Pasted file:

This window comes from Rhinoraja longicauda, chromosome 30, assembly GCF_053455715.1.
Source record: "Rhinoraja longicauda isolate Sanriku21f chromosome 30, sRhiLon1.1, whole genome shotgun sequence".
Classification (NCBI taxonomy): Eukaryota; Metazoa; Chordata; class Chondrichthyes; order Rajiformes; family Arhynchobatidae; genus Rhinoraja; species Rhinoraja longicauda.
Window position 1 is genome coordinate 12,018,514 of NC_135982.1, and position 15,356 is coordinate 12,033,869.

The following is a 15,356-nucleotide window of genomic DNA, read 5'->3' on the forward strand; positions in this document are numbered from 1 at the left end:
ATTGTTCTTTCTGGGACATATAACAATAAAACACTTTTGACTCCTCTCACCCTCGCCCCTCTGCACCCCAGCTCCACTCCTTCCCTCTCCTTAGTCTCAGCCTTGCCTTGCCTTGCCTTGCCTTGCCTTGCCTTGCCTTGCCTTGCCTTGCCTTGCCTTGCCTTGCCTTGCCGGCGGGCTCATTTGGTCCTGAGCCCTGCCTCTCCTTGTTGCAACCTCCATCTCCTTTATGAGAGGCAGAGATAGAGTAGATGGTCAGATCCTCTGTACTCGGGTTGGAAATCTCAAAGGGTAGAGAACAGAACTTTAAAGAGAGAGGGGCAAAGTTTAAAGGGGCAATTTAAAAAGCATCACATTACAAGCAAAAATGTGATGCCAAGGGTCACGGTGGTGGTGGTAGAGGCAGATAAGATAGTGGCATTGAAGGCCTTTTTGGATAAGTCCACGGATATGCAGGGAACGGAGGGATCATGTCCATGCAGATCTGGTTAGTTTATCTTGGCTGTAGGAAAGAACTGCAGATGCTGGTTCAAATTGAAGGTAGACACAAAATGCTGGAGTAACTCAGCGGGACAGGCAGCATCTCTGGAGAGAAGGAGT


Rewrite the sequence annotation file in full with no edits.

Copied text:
This window comes from Rhinoraja longicauda, chromosome 30, assembly GCF_053455715.1.
Source record: "Rhinoraja longicauda isolate Sanriku21f chromosome 30, sRhiLon1.1, whole genome shotgun sequence".
Classification (NCBI taxonomy): Eukaryota; Metazoa; Chordata; class Chondrichthyes; order Rajiformes; family Arhynchobatidae; genus Rhinoraja; species Rhinoraja longicauda.
Window position 1 is genome coordinate 12,018,514 of NC_135982.1, and position 15,356 is coordinate 12,033,869.

The following is a 15,356-nucleotide window of genomic DNA, read 5'->3' on the forward strand; positions in this document are numbered from 1 at the left end:
ATTGTTCTTTCTGGGACATATAACAATAAAACACTTTTGACTCCTCTCACCCTCGCCCCTCTGCACCCCAGCTCCACTCCTTCCCTCTCCTTAGTCTCAGCCTTGCCTTGCCTTGCCTTGCCTTGCCTTGCCTTGCCTTGCCTTGCCTTGCCTTGCCTTGCCTTGCCTTGCCGGCGGGCTCATTTGGTCCTGAGCCCTGCCTCTCCTTGTTGCAACCTCCATCTCCTTTATGAGAGGCAGAGATAGAGTAGATGGTCAGATCCTCTGTACTCGGGTTGGAAATCTCAAAGGGTAGAGAACAGAACTTTAAAGAGAGAGGGGCAAAGTTTAAAGGGGCAATTTAAAAAGCATCACATTACAAGCAAAAATGTGATGCCAAGGGTCACGGTGGTGGTGGTAGAGGCAGATAAGATAGTGGCATTGAAGGCCTTTTTGGATAAGTCCACGGATATGCAGGGAACGGAGGGATCATGTCCATGCAGATCTGGTTAGTTTATCTTGGCTGTAGGAAAGAACTGCAGATGCTGGTTCAAATTGAAGGTAGACACAAAATGCTGGAGTAACTCAGCGGGACAGGCAGCATCTCTGGAGAGAAGGAGT